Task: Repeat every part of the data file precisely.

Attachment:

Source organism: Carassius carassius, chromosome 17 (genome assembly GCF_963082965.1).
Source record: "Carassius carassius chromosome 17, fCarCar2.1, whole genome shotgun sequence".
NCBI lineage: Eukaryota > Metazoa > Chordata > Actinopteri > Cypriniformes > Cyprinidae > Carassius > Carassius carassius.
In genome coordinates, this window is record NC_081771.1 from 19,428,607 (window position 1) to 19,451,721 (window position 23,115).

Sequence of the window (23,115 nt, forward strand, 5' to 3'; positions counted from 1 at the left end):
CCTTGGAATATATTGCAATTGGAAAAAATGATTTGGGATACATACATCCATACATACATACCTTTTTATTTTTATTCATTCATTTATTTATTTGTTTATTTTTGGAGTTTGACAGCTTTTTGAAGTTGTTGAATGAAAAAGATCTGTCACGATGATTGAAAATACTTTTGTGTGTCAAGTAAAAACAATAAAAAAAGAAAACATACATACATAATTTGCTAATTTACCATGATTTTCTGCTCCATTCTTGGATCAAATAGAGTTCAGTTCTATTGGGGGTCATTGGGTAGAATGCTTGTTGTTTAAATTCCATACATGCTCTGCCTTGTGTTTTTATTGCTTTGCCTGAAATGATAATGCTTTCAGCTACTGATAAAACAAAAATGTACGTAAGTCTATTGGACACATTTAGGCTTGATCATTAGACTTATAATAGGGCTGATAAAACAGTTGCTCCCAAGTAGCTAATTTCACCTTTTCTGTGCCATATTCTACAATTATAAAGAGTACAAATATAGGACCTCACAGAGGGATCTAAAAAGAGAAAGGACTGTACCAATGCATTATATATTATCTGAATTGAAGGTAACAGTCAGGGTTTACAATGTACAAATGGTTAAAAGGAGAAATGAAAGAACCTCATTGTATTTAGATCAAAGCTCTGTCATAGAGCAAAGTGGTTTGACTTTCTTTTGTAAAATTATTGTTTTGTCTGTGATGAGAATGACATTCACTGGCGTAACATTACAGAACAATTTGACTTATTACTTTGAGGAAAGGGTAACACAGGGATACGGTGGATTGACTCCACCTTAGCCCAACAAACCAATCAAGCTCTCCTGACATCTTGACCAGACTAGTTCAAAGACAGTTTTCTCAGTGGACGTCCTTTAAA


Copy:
Source organism: Carassius carassius, chromosome 17 (genome assembly GCF_963082965.1).
Source record: "Carassius carassius chromosome 17, fCarCar2.1, whole genome shotgun sequence".
NCBI lineage: Eukaryota > Metazoa > Chordata > Actinopteri > Cypriniformes > Cyprinidae > Carassius > Carassius carassius.
In genome coordinates, this window is record NC_081771.1 from 19,428,607 (window position 1) to 19,451,721 (window position 23,115).

Sequence of the window (23,115 nt, forward strand, 5' to 3'; positions counted from 1 at the left end):
CCTTGGAATATATTGCAATTGGAAAAAATGATTTGGGATACATACATCCATACATACATACCTTTTTATTTTTATTCATTCATTTATTTATTTGTTTATTTTTGGAGTTTGACAGCTTTTTGAAGTTGTTGAATGAAAAAGATCTGTCACGATGATTGAAAATACTTTTGTGTGTCAAGTAAAAACAATAAAAAAAGAAAACATACATACATAATTTGCTAATTTACCATGATTTTCTGCTCCATTCTTGGATCAAATAGAGTTCAGTTCTATTGGGGGTCATTGGGTAGAATGCTTGTTGTTTAAATTCCATACATGCTCTGCCTTGTGTTTTTATTGCTTTGCCTGAAATGATAATGCTTTCAGCTACTGATAAAACAAAAATGTACGTAAGTCTATTGGACACATTTAGGCTTGATCATTAGACTTATAATAGGGCTGATAAAACAGTTGCTCCCAAGTAGCTAATTTCACCTTTTCTGTGCCATATTCTACAATTATAAAGAGTACAAATATAGGACCTCACAGAGGGATCTAAAAAGAGAAAGGACTGTACCAATGCATTATATATTATCTGAATTGAAGGTAACAGTCAGGGTTTACAATGTACAAATGGTTAAAAGGAGAAATGAAAGAACCTCATTGTATTTAGATCAAAGCTCTGTCATAGAGCAAAGTGGTTTGACTTTCTTTTGTAAAATTATTGTTTTGTCTGTGATGAGAATGACATTCACTGGCGTAACATTACAGAACAATTTGACTTATTACTTTGAGGAAAGGGTAACACAGGGATACGGTGGATTGACTCCACCTTAGCCCAACAAACCAATCAAGCTCTCCTGACATCTTGACCAGACTAGTTCAAAGACAGTTTTCTCAGTGGACGTCCTTTAAA